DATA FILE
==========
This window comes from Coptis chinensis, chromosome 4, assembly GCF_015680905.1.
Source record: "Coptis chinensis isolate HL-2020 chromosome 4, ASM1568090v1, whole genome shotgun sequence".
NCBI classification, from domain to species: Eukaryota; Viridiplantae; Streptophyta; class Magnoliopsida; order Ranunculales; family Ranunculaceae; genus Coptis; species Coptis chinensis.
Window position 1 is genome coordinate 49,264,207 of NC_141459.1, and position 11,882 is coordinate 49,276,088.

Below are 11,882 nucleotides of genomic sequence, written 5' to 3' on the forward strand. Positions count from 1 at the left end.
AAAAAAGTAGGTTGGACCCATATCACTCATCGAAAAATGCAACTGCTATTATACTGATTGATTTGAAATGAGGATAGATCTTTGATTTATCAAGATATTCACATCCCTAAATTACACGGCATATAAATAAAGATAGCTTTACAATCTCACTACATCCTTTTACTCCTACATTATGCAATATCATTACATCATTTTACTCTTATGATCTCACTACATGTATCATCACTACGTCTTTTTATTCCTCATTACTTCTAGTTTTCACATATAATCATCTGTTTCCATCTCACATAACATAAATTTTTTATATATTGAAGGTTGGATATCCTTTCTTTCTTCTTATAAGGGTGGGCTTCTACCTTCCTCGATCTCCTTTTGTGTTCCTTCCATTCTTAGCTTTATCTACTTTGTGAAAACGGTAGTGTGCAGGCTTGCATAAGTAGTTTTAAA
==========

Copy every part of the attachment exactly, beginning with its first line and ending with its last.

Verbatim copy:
This window comes from Coptis chinensis, chromosome 4, assembly GCF_015680905.1.
Source record: "Coptis chinensis isolate HL-2020 chromosome 4, ASM1568090v1, whole genome shotgun sequence".
NCBI classification, from domain to species: Eukaryota; Viridiplantae; Streptophyta; class Magnoliopsida; order Ranunculales; family Ranunculaceae; genus Coptis; species Coptis chinensis.
Window position 1 is genome coordinate 49,264,207 of NC_141459.1, and position 11,882 is coordinate 49,276,088.

Below are 11,882 nucleotides of genomic sequence, written 5' to 3' on the forward strand. Positions count from 1 at the left end.
AAAAAAGTAGGTTGGACCCATATCACTCATCGAAAAATGCAACTGCTATTATACTGATTGATTTGAAATGAGGATAGATCTTTGATTTATCAAGATATTCACATCCCTAAATTACACGGCATATAAATAAAGATAGCTTTACAATCTCACTACATCCTTTTACTCCTACATTATGCAATATCATTACATCATTTTACTCTTATGATCTCACTACATGTATCATCACTACGTCTTTTTATTCCTCATTACTTCTAGTTTTCACATATAATCATCTGTTTCCATCTCACATAACATAAATTTTTTATATATTGAAGGTTGGATATCCTTTCTTTCTTCTTATAAGGGTGGGCTTCTACCTTCCTCGATCTCCTTTTGTGTTCCTTCCATTCTTAGCTTTATCTACTTTGTGAAAACGGTAGTGTGCAGGCTTGCATAAGTAGTTTTAAA